stories about find or buy details and stuff like that - not that I am
accusing anybody of ever doing that. I beleive every single one of those
moroccan fossil dealers who tell me that they have never supported the
selling of bondo moroccan trilobites. Just about as much as I beleive every
desert hunter who says that they have never bought a meteorite in morocco).
Obviously you have no problem saying that you have never bought a meteorite
that some nomad rescued from the desert. Right????
Otherwise convince us all that science and collectors would be better served
by reducing the number of newly found desert meteorites by 95%.
But in the next email that you send with your "ashes and dust" ideas we
would all be appriciative if you could cut back on the high school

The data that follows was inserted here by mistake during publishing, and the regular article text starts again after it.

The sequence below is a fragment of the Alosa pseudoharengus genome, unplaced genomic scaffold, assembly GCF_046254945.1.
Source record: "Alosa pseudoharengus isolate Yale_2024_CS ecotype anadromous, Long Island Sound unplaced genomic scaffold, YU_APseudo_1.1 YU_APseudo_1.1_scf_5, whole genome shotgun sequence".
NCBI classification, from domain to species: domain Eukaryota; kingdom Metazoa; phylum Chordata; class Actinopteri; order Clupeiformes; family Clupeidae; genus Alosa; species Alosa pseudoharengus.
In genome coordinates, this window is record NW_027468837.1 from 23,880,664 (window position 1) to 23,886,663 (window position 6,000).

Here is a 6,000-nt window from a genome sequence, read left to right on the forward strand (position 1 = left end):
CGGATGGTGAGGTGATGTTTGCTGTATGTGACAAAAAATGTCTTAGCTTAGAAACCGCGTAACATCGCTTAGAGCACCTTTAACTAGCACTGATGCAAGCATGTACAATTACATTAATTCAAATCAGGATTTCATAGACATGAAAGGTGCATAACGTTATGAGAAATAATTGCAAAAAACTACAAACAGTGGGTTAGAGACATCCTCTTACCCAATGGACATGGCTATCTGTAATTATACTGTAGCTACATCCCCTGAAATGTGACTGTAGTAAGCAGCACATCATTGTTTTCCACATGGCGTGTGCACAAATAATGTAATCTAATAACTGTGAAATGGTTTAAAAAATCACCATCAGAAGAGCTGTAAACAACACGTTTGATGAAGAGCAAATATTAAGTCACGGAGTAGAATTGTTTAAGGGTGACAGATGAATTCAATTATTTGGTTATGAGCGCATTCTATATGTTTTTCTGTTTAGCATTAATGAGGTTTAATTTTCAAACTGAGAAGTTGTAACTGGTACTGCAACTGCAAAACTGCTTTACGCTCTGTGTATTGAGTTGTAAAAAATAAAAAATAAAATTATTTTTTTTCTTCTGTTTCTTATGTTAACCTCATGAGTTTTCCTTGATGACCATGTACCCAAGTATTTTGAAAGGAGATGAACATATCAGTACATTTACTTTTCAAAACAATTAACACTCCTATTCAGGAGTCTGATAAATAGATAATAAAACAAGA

shakesphere and give us the Readers Digest version of what you are trying to
mumble. And also to write it before that bottle of Jack Daniels in half
You dont own the meteorite market. And your efforts to reduce the supply of
new meteorites entering the world market so that it will drive up the price
of the ones that you find or buy wont work anymore than communism worked in
the former USSR.
In support of the preservation and love of meteorites everywhere
> - The CNES (National French Spatial Studies Center), associated on Mars
>sample return program, gives $55,000 of public funds to a meteorite
>the same one who had created the false Tagounite strewnfield with no
>for meteoritic science, helping him to continue the plundering of Saharan
>meteorites with unknown location.
> - UCLA by fair of losing some interesting specimens helps American
>to classify their Moroccan shopping and gives them opportunity of
>the erasing of 50,000 years of meteorite falls and data. Which one of the
>French or US laboratory will win the NWA race and will erase most
> - Businessmen sell quarter tons of ordinary chondrite with no respect for